Founded by former Google executive, Alon Chen, and former tech leader at SimilarWeb, Eyan Gaon, the solution predicts changing consumer needs based on over 78,000 restaurants and delivery menus, 20 billion social interactions, and 115,000 home recipes online.
“The way we order, cook, and eat is transforming in the face of a global pandemic, climate change, new technologies, and increased interest in health,” said Tastewise CEO Alon Chen. Ten years ago, affordability and taste were the sole top motivators behind the UK’s food and beverage choices, he said. “If it was tasty and good for the wallet, it was on the plate. Health – while always a consideration for some – has become a much more mainstream consideration in the interim, joining other demands like authenticity, aesthetic, and sustainability on the table.”
Tastewise’s latest report identifies the trends expected to make a big impact this year, beyond the ‘usual suspects’ that have been gaining major steam and attention in reporting over the past two years.
Sustainability is pivoting from packaging to ingredient sourcing
Consumer interest in sustainable food and beverage rose 12% last year, reckons Tastewise, based on its comprehensive social media scouring. But the focus is evolving away from the end of the product journey and refocusing on its beginning.
While conversation around product packaging is on the decline, claims around sustainable ingredient sourcing are growing fast with carbon footprint (+17% YoY), habitat conservation (+32% YoY) and regenerative farming (+46% YoY) all showing rapid growth.
This aligns with recent and continuing discussion around manufacturers’ responsibility to produce sustainably, and away from the consumer’s behavioral responsibility at the end of a product’s journey, such as recycling.
Around Asia: Regional cuisines
It’s no surprise that Brits like Asian food. But there’s growth in regional Asian cuisines, according to the report. There are therefore opportunities for food manufacturers to explore the tastes of Korean, Taiwanese, Malaysian and Filipino food.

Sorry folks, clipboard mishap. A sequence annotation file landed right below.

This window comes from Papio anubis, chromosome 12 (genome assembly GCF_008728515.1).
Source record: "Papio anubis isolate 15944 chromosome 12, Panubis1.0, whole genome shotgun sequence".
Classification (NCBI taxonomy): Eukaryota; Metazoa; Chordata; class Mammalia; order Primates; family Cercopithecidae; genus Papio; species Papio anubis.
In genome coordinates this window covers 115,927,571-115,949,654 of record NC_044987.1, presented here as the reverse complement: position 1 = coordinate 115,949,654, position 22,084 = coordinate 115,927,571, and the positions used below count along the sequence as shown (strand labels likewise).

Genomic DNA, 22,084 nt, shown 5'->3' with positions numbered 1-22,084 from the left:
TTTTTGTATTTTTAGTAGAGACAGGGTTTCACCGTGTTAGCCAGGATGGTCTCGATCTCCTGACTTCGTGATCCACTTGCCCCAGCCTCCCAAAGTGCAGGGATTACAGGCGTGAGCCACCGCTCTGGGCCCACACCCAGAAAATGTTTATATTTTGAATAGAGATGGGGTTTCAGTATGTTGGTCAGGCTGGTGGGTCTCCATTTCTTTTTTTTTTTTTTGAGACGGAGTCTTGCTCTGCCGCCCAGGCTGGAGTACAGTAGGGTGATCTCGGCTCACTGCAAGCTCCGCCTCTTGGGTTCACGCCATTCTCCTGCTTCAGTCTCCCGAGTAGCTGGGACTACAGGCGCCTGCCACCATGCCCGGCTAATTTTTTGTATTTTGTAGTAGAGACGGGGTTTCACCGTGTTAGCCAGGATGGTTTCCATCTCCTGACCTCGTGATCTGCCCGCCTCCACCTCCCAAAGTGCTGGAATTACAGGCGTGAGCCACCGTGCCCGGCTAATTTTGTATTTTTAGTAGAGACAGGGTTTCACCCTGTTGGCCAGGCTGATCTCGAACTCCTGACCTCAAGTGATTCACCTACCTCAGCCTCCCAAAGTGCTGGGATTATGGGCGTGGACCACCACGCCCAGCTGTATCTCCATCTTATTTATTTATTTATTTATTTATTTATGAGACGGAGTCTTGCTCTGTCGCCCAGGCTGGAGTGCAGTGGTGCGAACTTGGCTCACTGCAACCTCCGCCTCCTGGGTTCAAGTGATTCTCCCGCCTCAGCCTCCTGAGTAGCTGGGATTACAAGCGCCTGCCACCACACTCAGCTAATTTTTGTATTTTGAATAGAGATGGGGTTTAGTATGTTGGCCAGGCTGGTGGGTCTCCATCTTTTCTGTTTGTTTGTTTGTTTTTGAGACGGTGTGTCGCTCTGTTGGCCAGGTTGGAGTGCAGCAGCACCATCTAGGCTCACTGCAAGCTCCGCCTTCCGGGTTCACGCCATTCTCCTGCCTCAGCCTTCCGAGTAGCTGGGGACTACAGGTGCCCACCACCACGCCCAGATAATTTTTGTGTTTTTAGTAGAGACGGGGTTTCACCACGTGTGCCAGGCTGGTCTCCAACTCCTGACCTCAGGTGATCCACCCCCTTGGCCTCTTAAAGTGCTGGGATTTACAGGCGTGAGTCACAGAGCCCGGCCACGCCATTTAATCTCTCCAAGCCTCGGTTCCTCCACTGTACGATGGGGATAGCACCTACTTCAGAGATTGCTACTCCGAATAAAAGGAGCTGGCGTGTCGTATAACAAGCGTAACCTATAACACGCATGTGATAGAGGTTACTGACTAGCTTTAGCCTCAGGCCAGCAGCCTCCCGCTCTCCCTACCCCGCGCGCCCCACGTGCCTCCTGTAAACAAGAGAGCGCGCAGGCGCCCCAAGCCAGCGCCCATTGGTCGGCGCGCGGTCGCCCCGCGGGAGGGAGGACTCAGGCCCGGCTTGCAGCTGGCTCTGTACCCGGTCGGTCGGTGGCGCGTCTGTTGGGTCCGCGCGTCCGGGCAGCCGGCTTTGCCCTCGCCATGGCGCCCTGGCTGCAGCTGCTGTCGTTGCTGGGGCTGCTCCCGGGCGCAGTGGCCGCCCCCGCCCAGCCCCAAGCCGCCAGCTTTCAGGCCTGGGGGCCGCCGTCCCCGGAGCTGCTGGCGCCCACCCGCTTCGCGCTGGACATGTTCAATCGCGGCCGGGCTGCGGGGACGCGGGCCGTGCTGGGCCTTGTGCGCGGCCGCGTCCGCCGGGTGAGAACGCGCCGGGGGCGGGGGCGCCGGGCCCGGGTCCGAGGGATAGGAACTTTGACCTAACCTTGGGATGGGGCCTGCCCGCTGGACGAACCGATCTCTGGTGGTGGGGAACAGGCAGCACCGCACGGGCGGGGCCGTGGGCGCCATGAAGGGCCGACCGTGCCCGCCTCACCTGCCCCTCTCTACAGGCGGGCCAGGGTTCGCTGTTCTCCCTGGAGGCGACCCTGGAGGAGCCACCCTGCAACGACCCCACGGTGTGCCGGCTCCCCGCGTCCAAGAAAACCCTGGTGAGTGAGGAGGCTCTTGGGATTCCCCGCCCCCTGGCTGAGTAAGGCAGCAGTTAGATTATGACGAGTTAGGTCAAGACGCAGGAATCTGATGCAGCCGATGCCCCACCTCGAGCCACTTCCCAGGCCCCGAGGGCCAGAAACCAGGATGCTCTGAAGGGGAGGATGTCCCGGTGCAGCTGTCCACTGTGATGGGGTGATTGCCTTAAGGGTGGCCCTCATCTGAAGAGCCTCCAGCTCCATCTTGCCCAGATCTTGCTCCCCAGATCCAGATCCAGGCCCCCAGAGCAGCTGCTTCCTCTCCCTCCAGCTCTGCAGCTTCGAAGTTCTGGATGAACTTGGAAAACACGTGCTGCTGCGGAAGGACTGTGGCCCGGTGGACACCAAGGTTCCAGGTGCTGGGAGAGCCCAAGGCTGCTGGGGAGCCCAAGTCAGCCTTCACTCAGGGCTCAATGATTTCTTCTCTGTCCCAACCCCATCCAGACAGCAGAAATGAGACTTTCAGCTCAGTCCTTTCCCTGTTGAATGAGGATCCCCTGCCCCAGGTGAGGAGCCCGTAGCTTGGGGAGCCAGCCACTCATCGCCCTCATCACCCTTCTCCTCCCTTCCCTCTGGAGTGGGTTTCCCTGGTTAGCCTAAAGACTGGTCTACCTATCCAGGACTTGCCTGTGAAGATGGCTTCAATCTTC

Non-alcoholic buzz and bubbles
We know alcohol-free beers, gins, and cocktails are making waves in the market. However, non-alcoholic prosecco and champagne will be the next port of call for consumers, reckons Tastewise. Interest in alcohol-free sparkling wine rose 10% last year, it said.
Foraging for local flavour
While low-to-no alcoholic beverages are a growth space exciting the drinks sector, traditional alcoholic beverages are not sitting on their laurels. Here, foraged ingredients are capturing consumer imagination. Consumer interest in botanical ingredients in alcoholic beverages is growing at 17% on-year, said Tastewise. Foraged ingredients, notably elderflower, algae, seaweed and berries tick health and sustainability boxes and add distinct local flavour that premiumizes alcoholic beverages.
Adaptogens for functional health
Similarly, the perceived benefits on stress relief and brain function provided by adaptogens mean consumers are increasingly looking to incorporate them into home cooking, mainly hot drinks. Adaptogens in home cooking have risen 8% this year, said Tastewise. The inclusion of adaptogens such as reishi, cordyceps and ashwagandha on restaurant menus rose 17%.
Florals and sensory intrigue
Floral flavour profiles from the likes of Cherry blossoms: Elderflower, Orange blossom, can help add unique sensory intrigue to diverse dishes and drinks. Floral flavour profiles are growing +41% YoY in consumer interest, revealed Tastewise.
Gourmet tackles sustainability
The world of gourmet cooking is no longer exclusively about indulgence. This exclusive world, too, is under scrutiny for its environmental impact, claimed Tastewise. Interest in sustainable food and beverage is rising 28% year-on-year for gourmet applications as ingredients typically associated with gourmet – like meat and seafood, alcohol, and desserts – undergo a sustainable revolution in their production practices, observed the trends report.
The intertwining of gourmet and sustainability makes sense, said Tastewise, when you consider chocolate and coffee are key ingredients in this landscape due to their links with fair trade; traditional production is in direct competition with rainforest preservation.
Similarly, the beer industry, though it is arguable if this belongs in the gourmet category, has been criticized for its impact on water sources, since water is both its primary ingredient and its largest waste by-product. Innovative beer brands are finding ways to limit their impact.